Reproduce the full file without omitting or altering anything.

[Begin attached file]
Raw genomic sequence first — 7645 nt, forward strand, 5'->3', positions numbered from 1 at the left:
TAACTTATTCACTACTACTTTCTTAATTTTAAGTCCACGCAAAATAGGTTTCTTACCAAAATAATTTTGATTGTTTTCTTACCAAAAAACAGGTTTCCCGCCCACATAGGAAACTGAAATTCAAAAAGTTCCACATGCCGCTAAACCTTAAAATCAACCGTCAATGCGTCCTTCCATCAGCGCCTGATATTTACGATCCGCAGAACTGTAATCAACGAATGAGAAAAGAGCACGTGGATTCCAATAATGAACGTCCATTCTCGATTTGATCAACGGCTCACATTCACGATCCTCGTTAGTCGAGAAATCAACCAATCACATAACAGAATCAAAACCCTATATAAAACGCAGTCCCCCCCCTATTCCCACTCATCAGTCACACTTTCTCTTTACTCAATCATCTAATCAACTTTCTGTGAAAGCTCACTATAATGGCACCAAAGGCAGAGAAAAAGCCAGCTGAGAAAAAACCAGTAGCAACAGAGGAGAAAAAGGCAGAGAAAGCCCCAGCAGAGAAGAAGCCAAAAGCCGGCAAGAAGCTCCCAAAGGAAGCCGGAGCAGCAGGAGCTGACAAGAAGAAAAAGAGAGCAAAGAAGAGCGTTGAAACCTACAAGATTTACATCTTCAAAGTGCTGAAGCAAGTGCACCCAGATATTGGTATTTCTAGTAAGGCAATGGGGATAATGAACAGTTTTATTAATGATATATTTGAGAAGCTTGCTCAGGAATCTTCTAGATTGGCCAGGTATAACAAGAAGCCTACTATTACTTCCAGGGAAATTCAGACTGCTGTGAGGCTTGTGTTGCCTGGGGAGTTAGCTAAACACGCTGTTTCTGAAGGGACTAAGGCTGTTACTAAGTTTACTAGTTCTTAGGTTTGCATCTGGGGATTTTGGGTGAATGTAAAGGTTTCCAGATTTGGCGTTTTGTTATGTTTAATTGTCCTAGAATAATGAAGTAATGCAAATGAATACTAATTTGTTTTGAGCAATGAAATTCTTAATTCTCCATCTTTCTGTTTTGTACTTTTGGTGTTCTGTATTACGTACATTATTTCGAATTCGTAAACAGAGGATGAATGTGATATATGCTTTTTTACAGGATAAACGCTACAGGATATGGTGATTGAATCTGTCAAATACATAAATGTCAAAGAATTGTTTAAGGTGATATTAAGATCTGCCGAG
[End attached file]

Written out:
Raw genomic sequence first — 7645 nt, forward strand, 5'->3', positions numbered from 1 at the left:
TAACTTATTCACTACTACTTTCTTAATTTTAAGTCCACGCAAAATAGGTTTCTTACCAAAATAATTTTGATTGTTTTCTTACCAAAAAACAGGTTTCCCGCCCACATAGGAAACTGAAATTCAAAAAGTTCCACATGCCGCTAAACCTTAAAATCAACCGTCAATGCGTCCTTCCATCAGCGCCTGATATTTACGATCCGCAGAACTGTAATCAACGAATGAGAAAAGAGCACGTGGATTCCAATAATGAACGTCCATTCTCGATTTGATCAACGGCTCACATTCACGATCCTCGTTAGTCGAGAAATCAACCAATCACATAACAGAATCAAAACCCTATATAAAACGCAGTCCCCCCCCTATTCCCACTCATCAGTCACACTTTCTCTTTACTCAATCATCTAATCAACTTTCTGTGAAAGCTCACTATAATGGCACCAAAGGCAGAGAAAAAGCCAGCTGAGAAAAAACCAGTAGCAACAGAGGAGAAAAAGGCAGAGAAAGCCCCAGCAGAGAAGAAGCCAAAAGCCGGCAAGAAGCTCCCAAAGGAAGCCGGAGCAGCAGGAGCTGACAAGAAGAAAAAGAGAGCAAAGAAGAGCGTTGAAACCTACAAGATTTACATCTTCAAAGTGCTGAAGCAAGTGCACCCAGATATTGGTATTTCTAGTAAGGCAATGGGGATAATGAACAGTTTTATTAATGATATATTTGAGAAGCTTGCTCAGGAATCTTCTAGATTGGCCAGGTATAACAAGAAGCCTACTATTACTTCCAGGGAAATTCAGACTGCTGTGAGGCTTGTGTTGCCTGGGGAGTTAGCTAAACACGCTGTTTCTGAAGGGACTAAGGCTGTTACTAAGTTTACTAGTTCTTAGGTTTGCATCTGGGGATTTTGGGTGAATGTAAAGGTTTCCAGATTTGGCGTTTTGTTATGTTTAATTGTCCTAGAATAATGAAGTAATGCAAATGAATACTAATTTGTTTTGAGCAATGAAATTCTTAATTCTCCATCTTTCTGTTTTGTACTTTTGGTGTTCTGTATTACGTACATTATTTCGAATTCGTAAACAGAGGATGAATGTGATATATGCTTTTTTACAGGATAAACGCTACAGGATATGGTGATTGAATCTGTCAAATACATAAATGTCAAAGAATTGTTTAAGGTGATATTAAGATCTGCCGAG